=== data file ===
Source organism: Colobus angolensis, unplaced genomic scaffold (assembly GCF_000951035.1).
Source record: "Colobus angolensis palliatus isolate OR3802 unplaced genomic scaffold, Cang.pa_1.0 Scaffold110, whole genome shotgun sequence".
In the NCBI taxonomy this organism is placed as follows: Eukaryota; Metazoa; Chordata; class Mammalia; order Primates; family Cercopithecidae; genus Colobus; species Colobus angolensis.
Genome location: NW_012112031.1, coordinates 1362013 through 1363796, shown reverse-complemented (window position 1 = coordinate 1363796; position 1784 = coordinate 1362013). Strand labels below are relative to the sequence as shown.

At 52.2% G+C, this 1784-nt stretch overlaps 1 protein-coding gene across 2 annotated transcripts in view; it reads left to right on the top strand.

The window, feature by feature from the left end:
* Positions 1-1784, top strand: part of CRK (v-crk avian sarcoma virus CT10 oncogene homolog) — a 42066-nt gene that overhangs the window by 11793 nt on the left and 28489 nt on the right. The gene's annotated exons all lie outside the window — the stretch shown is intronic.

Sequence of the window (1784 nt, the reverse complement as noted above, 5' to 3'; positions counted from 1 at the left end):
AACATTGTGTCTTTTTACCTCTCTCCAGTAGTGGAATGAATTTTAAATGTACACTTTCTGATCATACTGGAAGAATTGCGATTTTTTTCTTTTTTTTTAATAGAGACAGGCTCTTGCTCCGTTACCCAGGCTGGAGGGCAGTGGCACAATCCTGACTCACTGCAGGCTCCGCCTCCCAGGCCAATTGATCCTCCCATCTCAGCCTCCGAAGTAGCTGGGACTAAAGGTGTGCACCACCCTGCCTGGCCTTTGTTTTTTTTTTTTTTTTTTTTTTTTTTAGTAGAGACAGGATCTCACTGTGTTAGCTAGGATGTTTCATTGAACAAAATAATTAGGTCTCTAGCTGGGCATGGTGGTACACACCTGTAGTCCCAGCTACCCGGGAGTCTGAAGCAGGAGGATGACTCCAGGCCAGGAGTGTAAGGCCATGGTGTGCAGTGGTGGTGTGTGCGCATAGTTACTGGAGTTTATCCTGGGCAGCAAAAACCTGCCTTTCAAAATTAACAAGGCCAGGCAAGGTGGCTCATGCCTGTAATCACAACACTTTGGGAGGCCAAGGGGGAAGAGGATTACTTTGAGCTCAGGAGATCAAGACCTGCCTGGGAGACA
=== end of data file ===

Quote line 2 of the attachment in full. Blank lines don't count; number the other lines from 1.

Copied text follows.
Source record: "Colobus angolensis palliatus isolate OR3802 unplaced genomic scaffold, Cang.pa_1.0 Scaffold110, whole genome shotgun sequence".